Explain the impact of the Articles of the Confederation on the Constitutional Convention of 1787. How were the imperfections of the Articles ‘corrected’ with the new constitution?

Essay by crimearvrUniversity, Bachelor'sA+, March 2002

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The Articles of Confederation provided for the basic structure of American government from 1781. The articles bound states together, but this tie was so weak that central government was impossible. "A national government should have the ability to enforce its authority, have a clear description of where the governing powers lie, a delineated leadership, and disposition of economic and foreign affairs. The Articles themselves were drafted at the beginning of the war, but all 13 states had to sign before they could be ratified."1 At last ratified in 1781, "the articles granted a basic system providing a unicameral congress in which each state had one vote, and was itself elected by the state legislatures. As there was no conventional executive, committees oversaw weighty areas of concern. Measures of significance would require the agreement of all states."2 This essay discusses how the imperfections of the Articles of Confederation were corrected by the new constitution.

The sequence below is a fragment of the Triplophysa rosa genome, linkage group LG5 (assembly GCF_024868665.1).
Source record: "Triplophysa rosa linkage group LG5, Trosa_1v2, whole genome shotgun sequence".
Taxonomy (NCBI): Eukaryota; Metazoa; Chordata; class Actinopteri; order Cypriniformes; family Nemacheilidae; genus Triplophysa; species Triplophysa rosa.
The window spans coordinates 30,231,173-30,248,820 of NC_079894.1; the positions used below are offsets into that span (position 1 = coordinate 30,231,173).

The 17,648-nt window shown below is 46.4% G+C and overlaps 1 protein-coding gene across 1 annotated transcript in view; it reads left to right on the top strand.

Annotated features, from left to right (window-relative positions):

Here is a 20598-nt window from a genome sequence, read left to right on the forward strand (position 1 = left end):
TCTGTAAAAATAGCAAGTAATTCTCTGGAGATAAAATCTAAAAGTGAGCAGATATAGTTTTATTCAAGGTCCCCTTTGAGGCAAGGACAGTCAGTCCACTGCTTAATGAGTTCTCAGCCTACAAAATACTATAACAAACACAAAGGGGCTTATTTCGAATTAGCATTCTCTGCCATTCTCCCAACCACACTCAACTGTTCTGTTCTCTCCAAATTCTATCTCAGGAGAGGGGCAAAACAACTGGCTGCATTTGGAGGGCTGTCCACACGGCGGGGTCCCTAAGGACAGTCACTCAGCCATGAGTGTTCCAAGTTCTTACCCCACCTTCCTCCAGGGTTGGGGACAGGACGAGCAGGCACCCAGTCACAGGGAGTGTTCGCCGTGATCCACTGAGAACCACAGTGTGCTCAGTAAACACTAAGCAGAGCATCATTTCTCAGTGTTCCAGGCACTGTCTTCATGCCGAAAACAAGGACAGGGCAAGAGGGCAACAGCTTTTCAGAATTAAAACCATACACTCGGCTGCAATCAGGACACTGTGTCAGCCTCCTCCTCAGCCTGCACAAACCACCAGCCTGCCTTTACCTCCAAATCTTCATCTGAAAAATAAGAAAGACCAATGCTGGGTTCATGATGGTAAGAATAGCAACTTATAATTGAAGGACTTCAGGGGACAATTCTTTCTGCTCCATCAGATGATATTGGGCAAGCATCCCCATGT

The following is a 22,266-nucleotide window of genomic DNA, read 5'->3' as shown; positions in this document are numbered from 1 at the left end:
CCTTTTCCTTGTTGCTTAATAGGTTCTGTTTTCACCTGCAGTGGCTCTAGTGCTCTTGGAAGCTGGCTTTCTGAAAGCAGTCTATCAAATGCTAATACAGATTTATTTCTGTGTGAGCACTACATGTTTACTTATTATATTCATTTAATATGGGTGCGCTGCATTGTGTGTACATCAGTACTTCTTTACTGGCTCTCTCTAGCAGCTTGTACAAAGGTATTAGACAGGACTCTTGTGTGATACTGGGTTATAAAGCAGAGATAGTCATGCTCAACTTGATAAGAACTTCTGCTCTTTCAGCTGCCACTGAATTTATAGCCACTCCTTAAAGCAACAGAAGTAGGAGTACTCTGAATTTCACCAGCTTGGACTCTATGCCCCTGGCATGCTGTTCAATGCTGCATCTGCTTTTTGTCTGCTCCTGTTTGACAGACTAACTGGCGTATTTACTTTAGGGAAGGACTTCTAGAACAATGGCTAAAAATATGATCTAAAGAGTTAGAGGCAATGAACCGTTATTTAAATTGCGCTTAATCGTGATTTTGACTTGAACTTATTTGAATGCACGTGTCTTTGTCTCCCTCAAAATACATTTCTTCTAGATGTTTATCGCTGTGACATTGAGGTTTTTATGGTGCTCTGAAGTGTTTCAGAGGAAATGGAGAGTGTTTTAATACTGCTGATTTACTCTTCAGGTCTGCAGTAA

In order to understand the magnitude and multitude of the deficiencies of the Articles of Confederation that led to an ineffective United States response to effective state-building, it is first necessary to examine the intricacies of the Articles themselves.

Soon after the Declaration of Independence, the Continental Congress drafted and approved the Articles of Confederation. The states ratified its thirteen articles, which established the name, "The United States of America,"3 and created a confederacy in which the sovereign states agreed to enter into "a firm league of friendship with each other."4 The choice of the words, "league of friendship," was intentional on the part of the founders, who did not want to produce a well-ordered, central government. In their opinion, the sovereign states were "order-centered" in themselves. 5 The intent was to form a government that starkly contrasted the tyrannical, central authority of...